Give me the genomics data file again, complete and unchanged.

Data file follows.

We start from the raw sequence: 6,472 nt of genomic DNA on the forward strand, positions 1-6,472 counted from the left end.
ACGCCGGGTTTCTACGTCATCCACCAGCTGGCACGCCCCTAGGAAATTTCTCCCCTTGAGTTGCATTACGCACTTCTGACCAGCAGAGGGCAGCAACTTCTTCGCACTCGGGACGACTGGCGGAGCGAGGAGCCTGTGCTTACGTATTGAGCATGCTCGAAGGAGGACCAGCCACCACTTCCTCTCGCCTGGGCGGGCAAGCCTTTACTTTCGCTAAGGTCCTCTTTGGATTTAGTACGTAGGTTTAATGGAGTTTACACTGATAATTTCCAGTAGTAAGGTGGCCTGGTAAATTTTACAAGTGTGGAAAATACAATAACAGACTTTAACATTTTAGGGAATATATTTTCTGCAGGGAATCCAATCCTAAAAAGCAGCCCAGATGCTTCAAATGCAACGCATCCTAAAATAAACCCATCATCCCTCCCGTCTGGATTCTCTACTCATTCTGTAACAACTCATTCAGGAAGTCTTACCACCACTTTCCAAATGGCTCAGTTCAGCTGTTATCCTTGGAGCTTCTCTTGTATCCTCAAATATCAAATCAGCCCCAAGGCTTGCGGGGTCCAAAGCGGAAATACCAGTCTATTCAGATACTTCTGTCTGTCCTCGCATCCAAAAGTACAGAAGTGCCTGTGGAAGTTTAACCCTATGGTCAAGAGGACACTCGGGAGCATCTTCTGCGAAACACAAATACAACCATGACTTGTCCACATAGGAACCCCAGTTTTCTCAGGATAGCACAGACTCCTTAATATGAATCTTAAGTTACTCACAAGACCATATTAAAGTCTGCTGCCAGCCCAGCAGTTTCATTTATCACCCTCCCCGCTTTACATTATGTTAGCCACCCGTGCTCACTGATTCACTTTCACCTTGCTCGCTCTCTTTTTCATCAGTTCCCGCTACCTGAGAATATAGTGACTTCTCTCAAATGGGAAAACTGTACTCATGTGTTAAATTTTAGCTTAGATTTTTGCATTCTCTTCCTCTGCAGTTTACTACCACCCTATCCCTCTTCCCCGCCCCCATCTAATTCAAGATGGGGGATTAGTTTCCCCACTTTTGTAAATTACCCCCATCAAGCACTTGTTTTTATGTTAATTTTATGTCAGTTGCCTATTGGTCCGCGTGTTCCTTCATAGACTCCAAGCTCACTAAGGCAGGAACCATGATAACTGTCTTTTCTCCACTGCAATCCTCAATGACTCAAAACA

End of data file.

We start from the raw sequence: 6,472 nt of genomic DNA on the forward strand, positions 1-6,472 counted from the left end.
ACGCCGGGTTTCTACGTCATCCACCAGCTGGCACGCCCCTAGGAAATTTCTCCCCTTGAGTTGCATTACGCACTTCTGACCAGCAGAGGGCAGCAACTTCTTCGCACTCGGGACGACTGGCGGAGCGAGGAGCCTGTGCTTACGTATTGAGCATGCTCGAAGGAGGACCAGCCACCACTTCCTCTCGCCTGGGCGGGCAAGCCTTTACTTTCGCTAAGGTCCTCTTTGGATTTAGTACGTAGGTTTAATGGAGTTTACACTGATAATTTCCAGTAGTAAGGTGGCCTGGTAAATTTTACAAGTGTGGAAAATACAATAACAGACTTTAACATTTTAGGGAATATATTTTCTGCAGGGAATCCAATCCTAAAAAGCAGCCCAGATGCTTCAAATGCAACGCATCCTAAAATAAACCCATCATCCCTCCCGTCTGGATTCTCTACTCATTCTGTAACAACTCATTCAGGAAGTCTTACCACCACTTTCCAAATGGCTCAGTTCAGCTGTTATCCTTGGAGCTTCTCTTGTATCCTCAAATATCAAATCAGCCCCAAGGCTTGCGGGGTCCAAAGCGGAAATACCAGTCTATTCAGATACTTCTGTCTGTCCTCGCATCCAAAAGTACAGAAGTGCCTGTGGAAGTTTAACCCTATGGTCAAGAGGACACTCGGGAGCATCTTCTGCGAAACACAAATACAACCATGACTTGTCCACATAGGAACCCCAGTTTTCTCAGGATAGCACAGACTCCTTAATATGAATCTTAAGTTACTCACAAGACCATATTAAAGTCTGCTGCCAGCCCAGCAGTTTCATTTATCACCCTCCCCGCTTTACATTATGTTAGCCACCCGTGCTCACTGATTCACTTTCACCTTGCTCGCTCTCTTTTTCATCAGTTCCCGCTACCTGAGAATATAGTGACTTCTCTCAAATGGGAAAACTGTACTCATGTGTTAAATTTTAGCTTAGATTTTTGCATTCTCTTCCTCTGCAGTTTACTACCACCCTATCCCTCTTCCCCGCCCCCATCTAATTCAAGATGGGGGATTAGTTTCCCCACTTTTGTAAATTACCCCCATCAAGCACTTGTTTTTATGTTAATTTTATGTCAGTTGCCTATTGGTCCGCGTGTTCCTTCATAGACTCCAAGCTCACTAAGGCAGGAACCATGATAACTGTCTTTTCTCCACTGCAATCCTCAATGACTCAAAACA